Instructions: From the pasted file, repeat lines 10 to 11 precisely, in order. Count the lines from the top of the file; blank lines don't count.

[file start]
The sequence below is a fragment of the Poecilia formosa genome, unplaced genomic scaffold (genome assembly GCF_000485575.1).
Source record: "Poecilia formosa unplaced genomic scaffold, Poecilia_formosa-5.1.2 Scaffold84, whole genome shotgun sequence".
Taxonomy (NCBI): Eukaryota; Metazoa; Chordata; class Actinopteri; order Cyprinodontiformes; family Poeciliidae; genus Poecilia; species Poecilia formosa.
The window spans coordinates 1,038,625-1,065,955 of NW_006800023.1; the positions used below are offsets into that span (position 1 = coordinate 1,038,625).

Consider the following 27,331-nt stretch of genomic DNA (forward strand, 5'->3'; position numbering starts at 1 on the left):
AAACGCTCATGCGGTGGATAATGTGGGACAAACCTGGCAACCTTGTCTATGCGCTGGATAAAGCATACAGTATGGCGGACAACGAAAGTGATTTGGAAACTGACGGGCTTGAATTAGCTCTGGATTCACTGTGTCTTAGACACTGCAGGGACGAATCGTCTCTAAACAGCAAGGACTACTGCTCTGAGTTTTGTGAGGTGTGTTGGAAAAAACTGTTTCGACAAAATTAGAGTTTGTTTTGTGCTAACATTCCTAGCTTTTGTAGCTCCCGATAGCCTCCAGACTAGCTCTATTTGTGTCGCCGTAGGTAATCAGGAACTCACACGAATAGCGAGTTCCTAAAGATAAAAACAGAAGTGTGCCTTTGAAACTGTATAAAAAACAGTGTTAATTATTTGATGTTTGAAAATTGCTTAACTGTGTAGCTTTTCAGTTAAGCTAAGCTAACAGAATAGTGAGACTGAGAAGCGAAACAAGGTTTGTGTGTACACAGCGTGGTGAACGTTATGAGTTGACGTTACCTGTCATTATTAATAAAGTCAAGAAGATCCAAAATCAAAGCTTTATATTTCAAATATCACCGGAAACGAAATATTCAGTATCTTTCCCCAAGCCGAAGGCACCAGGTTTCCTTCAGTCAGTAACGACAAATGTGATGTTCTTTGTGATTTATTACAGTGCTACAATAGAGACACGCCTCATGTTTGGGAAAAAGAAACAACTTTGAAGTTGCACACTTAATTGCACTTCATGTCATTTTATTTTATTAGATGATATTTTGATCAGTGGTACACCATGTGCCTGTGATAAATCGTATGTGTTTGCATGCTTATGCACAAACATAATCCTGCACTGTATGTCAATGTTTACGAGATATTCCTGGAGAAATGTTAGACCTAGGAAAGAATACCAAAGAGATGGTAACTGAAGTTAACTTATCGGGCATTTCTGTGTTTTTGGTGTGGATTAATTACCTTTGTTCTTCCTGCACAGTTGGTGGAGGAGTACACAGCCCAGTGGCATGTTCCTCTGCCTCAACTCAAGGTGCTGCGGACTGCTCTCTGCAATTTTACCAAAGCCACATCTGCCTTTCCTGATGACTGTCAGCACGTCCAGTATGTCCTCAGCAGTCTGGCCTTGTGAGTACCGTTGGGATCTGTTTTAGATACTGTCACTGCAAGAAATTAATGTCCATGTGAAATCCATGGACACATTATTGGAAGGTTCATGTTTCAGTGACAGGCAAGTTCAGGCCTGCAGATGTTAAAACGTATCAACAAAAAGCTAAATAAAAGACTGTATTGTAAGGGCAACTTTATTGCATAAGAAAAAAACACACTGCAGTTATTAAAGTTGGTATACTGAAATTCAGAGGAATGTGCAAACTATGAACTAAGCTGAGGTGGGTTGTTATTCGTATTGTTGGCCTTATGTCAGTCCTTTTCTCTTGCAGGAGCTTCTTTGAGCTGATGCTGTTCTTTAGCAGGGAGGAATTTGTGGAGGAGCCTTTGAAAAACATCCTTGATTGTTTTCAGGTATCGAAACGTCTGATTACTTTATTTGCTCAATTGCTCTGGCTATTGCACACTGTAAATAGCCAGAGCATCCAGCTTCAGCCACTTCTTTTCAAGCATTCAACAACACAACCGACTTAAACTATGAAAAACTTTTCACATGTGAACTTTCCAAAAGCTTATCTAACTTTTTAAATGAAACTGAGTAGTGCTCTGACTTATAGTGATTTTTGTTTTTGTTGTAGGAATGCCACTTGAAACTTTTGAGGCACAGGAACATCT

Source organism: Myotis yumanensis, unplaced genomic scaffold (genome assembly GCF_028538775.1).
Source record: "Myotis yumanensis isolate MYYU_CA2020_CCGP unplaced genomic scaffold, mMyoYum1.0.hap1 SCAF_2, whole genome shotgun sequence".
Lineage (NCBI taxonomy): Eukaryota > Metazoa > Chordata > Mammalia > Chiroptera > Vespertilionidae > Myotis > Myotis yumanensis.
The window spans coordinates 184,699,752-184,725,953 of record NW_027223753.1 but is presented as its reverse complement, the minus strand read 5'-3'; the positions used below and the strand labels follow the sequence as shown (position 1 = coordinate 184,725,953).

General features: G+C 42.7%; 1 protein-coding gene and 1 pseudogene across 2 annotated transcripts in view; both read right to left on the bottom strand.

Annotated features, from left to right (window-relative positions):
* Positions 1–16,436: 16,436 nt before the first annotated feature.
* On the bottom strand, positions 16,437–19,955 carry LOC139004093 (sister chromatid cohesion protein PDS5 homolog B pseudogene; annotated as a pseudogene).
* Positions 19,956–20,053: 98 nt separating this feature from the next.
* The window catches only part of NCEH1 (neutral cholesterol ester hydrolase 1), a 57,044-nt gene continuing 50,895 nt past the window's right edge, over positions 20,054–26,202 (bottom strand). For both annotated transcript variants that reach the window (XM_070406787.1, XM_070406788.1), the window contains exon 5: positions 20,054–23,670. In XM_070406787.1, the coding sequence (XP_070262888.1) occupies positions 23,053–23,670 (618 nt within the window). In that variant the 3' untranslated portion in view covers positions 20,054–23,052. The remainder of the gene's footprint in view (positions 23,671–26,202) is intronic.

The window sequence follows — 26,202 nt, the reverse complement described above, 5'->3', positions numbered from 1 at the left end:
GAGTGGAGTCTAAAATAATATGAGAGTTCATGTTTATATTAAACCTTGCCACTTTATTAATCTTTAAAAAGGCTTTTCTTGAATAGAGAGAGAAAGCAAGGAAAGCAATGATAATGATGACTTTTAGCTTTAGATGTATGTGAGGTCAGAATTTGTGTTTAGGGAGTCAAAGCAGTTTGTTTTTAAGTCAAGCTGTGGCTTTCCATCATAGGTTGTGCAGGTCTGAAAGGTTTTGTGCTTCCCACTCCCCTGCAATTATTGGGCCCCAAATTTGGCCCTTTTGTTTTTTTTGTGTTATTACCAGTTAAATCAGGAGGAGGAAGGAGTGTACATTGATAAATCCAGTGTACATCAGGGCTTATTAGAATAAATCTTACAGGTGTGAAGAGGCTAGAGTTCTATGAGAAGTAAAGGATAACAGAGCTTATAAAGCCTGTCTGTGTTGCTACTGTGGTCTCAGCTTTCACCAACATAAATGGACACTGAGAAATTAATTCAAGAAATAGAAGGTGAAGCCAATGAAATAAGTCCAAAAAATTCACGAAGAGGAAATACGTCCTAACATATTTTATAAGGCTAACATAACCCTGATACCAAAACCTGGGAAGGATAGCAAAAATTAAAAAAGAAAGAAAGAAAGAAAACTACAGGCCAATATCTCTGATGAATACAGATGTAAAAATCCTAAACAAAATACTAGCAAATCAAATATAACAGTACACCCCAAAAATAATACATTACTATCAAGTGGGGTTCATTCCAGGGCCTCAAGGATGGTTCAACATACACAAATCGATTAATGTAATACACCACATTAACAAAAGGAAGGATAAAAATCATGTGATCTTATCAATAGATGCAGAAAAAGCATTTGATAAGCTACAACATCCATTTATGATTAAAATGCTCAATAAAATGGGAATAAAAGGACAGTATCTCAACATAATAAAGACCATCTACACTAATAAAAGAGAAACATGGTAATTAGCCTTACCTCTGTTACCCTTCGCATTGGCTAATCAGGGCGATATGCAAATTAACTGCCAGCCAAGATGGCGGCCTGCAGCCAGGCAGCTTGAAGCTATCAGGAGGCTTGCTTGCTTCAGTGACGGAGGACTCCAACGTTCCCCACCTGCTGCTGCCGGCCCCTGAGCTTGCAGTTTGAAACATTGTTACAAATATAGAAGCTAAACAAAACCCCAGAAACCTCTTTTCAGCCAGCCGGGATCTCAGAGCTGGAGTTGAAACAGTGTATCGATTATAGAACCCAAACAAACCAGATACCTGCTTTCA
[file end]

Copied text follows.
The window spans coordinates 184,699,752-184,725,953 of record NW_027223753.1 but is presented as its reverse complement, the minus strand read 5'-3'; the positions used below and the strand labels follow the sequence as shown (position 1 = coordinate 184,725,953).

General features: G+C 42.7%; 1 protein-coding gene and 1 pseudogene across 2 annotated transcripts in view; both read right to left on the bottom strand.